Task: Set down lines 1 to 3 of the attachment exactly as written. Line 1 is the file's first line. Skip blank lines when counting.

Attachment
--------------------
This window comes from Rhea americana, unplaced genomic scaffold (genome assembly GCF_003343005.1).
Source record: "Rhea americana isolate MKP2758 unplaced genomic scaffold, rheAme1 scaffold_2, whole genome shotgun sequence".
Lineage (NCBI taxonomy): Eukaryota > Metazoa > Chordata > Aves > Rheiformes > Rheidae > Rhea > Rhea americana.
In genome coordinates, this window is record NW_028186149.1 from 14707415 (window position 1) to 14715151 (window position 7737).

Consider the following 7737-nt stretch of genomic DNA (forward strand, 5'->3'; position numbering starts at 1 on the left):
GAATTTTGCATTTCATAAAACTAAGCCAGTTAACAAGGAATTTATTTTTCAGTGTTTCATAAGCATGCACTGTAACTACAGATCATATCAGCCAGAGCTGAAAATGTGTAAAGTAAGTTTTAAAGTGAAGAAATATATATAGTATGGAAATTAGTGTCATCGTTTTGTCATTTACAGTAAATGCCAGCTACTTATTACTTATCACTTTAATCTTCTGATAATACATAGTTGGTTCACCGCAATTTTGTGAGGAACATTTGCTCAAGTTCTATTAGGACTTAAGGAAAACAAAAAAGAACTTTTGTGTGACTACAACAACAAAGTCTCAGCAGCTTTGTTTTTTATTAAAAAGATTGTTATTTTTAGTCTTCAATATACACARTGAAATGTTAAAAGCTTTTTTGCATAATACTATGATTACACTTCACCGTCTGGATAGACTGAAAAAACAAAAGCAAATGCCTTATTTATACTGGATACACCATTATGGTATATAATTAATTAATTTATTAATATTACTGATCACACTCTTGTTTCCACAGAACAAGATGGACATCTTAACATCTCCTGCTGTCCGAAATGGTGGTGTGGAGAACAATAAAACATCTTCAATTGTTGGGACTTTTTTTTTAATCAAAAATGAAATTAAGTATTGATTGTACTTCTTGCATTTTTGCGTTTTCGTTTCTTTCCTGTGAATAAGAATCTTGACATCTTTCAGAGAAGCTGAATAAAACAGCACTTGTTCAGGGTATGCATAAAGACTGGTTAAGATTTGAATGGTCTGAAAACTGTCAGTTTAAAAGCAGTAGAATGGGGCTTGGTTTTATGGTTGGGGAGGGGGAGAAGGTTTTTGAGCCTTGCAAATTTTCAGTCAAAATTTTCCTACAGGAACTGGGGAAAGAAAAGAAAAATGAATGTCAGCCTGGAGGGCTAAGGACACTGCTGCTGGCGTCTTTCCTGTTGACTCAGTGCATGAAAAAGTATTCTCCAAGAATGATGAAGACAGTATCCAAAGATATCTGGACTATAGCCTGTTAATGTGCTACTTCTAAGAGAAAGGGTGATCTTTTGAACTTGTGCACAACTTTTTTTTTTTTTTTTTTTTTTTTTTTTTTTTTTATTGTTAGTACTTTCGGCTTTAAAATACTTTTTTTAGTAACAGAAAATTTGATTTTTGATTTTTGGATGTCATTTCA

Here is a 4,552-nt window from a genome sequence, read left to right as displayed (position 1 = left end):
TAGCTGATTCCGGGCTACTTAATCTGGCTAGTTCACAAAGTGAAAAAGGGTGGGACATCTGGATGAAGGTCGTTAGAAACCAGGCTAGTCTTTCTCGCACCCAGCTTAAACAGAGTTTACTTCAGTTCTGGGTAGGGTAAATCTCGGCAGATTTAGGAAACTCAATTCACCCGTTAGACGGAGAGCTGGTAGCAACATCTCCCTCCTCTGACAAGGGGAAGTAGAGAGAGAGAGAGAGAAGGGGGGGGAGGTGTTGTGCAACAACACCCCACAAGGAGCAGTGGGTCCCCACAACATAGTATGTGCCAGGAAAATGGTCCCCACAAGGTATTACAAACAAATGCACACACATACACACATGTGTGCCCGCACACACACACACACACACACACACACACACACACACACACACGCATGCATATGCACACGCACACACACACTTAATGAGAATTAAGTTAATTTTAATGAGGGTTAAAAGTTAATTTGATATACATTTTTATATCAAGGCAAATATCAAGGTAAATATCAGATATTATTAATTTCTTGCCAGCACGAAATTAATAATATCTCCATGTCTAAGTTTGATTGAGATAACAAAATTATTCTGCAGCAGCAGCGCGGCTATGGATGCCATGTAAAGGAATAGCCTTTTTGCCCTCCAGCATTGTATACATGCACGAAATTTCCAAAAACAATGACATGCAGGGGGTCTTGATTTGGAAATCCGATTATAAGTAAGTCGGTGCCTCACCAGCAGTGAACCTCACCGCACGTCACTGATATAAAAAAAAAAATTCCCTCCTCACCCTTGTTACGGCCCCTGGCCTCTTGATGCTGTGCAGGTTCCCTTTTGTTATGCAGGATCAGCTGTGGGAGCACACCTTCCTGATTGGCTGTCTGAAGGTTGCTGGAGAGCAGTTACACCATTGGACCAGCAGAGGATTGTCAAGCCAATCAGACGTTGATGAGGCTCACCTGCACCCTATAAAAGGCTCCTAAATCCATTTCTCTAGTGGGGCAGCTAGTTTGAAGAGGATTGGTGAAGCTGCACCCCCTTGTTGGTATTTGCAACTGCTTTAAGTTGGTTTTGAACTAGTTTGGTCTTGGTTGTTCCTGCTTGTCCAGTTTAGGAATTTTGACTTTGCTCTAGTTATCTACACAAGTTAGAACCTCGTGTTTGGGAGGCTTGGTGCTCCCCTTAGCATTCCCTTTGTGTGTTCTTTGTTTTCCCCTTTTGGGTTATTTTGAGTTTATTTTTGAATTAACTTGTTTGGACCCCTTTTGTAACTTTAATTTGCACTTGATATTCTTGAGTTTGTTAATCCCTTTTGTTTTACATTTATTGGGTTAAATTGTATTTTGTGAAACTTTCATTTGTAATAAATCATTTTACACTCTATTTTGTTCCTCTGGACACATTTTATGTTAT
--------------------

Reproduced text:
This window comes from Rhea americana, unplaced genomic scaffold (genome assembly GCF_003343005.1).
Source record: "Rhea americana isolate MKP2758 unplaced genomic scaffold, rheAme1 scaffold_2, whole genome shotgun sequence".
Lineage (NCBI taxonomy): Eukaryota > Metazoa > Chordata > Aves > Rheiformes > Rheidae > Rhea > Rhea americana.